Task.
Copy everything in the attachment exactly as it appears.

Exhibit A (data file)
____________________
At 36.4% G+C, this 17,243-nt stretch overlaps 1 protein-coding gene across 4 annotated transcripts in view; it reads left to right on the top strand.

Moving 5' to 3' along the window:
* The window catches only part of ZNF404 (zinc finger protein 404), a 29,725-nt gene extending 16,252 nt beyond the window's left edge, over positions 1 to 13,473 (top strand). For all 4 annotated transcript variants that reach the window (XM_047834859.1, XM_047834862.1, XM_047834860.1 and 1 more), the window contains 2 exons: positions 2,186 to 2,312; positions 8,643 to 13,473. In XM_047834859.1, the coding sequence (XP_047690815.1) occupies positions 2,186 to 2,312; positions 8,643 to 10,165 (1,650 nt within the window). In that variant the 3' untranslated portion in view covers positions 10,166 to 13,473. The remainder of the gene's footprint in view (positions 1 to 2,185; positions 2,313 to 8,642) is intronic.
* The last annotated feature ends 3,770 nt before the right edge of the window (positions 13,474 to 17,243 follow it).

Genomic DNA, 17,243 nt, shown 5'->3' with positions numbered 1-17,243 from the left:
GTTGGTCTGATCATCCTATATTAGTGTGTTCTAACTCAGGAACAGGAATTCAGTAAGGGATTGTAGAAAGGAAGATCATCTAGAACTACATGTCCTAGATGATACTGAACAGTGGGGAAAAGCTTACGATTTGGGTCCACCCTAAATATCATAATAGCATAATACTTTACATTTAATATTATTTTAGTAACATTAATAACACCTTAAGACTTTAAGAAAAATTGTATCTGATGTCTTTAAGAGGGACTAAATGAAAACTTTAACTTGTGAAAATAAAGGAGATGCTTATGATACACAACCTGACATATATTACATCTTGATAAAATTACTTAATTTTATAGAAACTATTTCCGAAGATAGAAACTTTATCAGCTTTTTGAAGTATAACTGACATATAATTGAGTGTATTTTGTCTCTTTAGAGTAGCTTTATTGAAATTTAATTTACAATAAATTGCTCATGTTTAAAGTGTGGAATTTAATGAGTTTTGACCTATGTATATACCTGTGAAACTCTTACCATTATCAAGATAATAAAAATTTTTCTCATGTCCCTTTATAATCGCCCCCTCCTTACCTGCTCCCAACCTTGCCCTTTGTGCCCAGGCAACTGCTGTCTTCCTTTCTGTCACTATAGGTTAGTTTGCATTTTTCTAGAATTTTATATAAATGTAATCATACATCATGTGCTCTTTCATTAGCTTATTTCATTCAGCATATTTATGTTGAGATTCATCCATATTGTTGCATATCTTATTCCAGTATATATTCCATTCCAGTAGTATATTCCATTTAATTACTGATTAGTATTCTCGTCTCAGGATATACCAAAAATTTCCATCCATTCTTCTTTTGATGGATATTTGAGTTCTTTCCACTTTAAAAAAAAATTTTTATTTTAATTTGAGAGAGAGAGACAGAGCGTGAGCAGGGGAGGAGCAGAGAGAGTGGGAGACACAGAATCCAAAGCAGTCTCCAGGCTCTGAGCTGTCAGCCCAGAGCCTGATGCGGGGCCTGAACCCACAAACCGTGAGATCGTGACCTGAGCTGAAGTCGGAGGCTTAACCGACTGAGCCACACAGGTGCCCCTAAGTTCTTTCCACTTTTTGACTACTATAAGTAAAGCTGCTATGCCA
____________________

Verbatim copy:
At 36.4% G+C, this 17,243-nt stretch overlaps 1 protein-coding gene across 4 annotated transcripts in view; it reads left to right on the top strand.

Moving 5' to 3' along the window:
* The window catches only part of ZNF404 (zinc finger protein 404), a 29,725-nt gene extending 16,252 nt beyond the window's left edge, over positions 1 to 13,473 (top strand). For all 4 annotated transcript variants that reach the window (XM_047834859.1, XM_047834862.1, XM_047834860.1 and 1 more), the window contains 2 exons: positions 2,186 to 2,312; positions 8,643 to 13,473. In XM_047834859.1, the coding sequence (XP_047690815.1) occupies positions 2,186 to 2,312; positions 8,643 to 10,165 (1,650 nt within the window). In that variant the 3' untranslated portion in view covers positions 10,166 to 13,473. The remainder of the gene's footprint in view (positions 1 to 2,185; positions 2,313 to 8,642) is intronic.
* The last annotated feature ends 3,770 nt before the right edge of the window (positions 13,474 to 17,243 follow it).

Genomic DNA, 17,243 nt, shown 5'->3' with positions numbered 1-17,243 from the left:
GTTGGTCTGATCATCCTATATTAGTGTGTTCTAACTCAGGAACAGGAATTCAGTAAGGGATTGTAGAAAGGAAGATCATCTAGAACTACATGTCCTAGATGATACTGAACAGTGGGGAAAAGCTTACGATTTGGGTCCACCCTAAATATCATAATAGCATAATACTTTACATTTAATATTATTTTAGTAACATTAATAACACCTTAAGACTTTAAGAAAAATTGTATCTGATGTCTTTAAGAGGGACTAAATGAAAACTTTAACTTGTGAAAATAAAGGAGATGCTTATGATACACAACCTGACATATATTACATCTTGATAAAATTACTTAATTTTATAGAAACTATTTCCGAAGATAGAAACTTTATCAGCTTTTTGAAGTATAACTGACATATAATTGAGTGTATTTTGTCTCTTTAGAGTAGCTTTATTGAAATTTAATTTACAATAAATTGCTCATGTTTAAAGTGTGGAATTTAATGAGTTTTGACCTATGTATATACCTGTGAAACTCTTACCATTATCAAGATAATAAAAATTTTTCTCATGTCCCTTTATAATCGCCCCCTCCTTACCTGCTCCCAACCTTGCCCTTTGTGCCCAGGCAACTGCTGTCTTCCTTTCTGTCACTATAGGTTAGTTTGCATTTTTCTAGAATTTTATATAAATGTAATCATACATCATGTGCTCTTTCATTAGCTTATTTCATTCAGCATATTTATGTTGAGATTCATCCATATTGTTGCATATCTTATTCCAGTATATATTCCATTCCAGTAGTATATTCCATTTAATTACTGATTAGTATTCTCGTCTCAGGATATACCAAAAATTTCCATCCATTCTTCTTTTGATGGATATTTGAGTTCTTTCCACTTTAAAAAAAAATTTTTATTTTAATTTGAGAGAGAGAGACAGAGCGTGAGCAGGGGAGGAGCAGAGAGAGTGGGAGACACAGAATCCAAAGCAGTCTCCAGGCTCTGAGCTGTCAGCCCAGAGCCTGATGCGGGGCCTGAACCCACAAACCGTGAGATCGTGACCTGAGCTGAAGTCGGAGGCTTAACCGACTGAGCCACACAGGTGCCCCTAAGTTCTTTCCACTTTTTGACTACTATAAGTAAAGCTGCTATGCCA